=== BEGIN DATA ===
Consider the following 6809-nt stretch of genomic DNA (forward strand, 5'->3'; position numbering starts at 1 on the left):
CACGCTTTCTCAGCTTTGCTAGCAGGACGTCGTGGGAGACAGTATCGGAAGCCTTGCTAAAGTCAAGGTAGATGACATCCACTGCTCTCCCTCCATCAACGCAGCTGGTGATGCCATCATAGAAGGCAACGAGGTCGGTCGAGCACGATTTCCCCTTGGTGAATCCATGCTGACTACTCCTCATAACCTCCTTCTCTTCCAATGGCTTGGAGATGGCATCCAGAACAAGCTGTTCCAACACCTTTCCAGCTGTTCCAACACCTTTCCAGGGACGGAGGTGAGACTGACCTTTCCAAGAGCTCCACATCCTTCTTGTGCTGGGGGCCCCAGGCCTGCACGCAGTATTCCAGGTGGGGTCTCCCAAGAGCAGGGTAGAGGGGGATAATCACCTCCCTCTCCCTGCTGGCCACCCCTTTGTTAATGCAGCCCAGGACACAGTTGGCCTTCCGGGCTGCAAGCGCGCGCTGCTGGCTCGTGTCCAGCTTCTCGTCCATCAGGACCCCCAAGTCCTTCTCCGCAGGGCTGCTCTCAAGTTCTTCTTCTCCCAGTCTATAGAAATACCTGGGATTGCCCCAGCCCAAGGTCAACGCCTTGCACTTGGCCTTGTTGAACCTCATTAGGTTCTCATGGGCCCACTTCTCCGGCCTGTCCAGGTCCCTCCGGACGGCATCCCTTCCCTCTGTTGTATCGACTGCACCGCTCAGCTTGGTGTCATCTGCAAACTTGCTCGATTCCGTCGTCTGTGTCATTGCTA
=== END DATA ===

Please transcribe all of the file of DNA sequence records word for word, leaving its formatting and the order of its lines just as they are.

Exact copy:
Consider the following 6809-nt stretch of genomic DNA (forward strand, 5'->3'; position numbering starts at 1 on the left):
CACGCTTTCTCAGCTTTGCTAGCAGGACGTCGTGGGAGACAGTATCGGAAGCCTTGCTAAAGTCAAGGTAGATGACATCCACTGCTCTCCCTCCATCAACGCAGCTGGTGATGCCATCATAGAAGGCAACGAGGTCGGTCGAGCACGATTTCCCCTTGGTGAATCCATGCTGACTACTCCTCATAACCTCCTTCTCTTCCAATGGCTTGGAGATGGCATCCAGAACAAGCTGTTCCAACACCTTTCCAGCTGTTCCAACACCTTTCCAGGGACGGAGGTGAGACTGACCTTTCCAAGAGCTCCACATCCTTCTTGTGCTGGGGGCCCCAGGCCTGCACGCAGTATTCCAGGTGGGGTCTCCCAAGAGCAGGGTAGAGGGGGATAATCACCTCCCTCTCCCTGCTGGCCACCCCTTTGTTAATGCAGCCCAGGACACAGTTGGCCTTCCGGGCTGCAAGCGCGCGCTGCTGGCTCGTGTCCAGCTTCTCGTCCATCAGGACCCCCAAGTCCTTCTCCGCAGGGCTGCTCTCAAGTTCTTCTTCTCCCAGTCTATAGAAATACCTGGGATTGCCCCAGCCCAAGGTCAACGCCTTGCACTTGGCCTTGTTGAACCTCATTAGGTTCTCATGGGCCCACTTCTCCGGCCTGTCCAGGTCCCTCCGGACGGCATCCCTTCCCTCTGTTGTATCGACTGCACCGCTCAGCTTGGTGTCATCTGCAAACTTGCTCGATTCCGTCGTCTGTGTCATTGCTA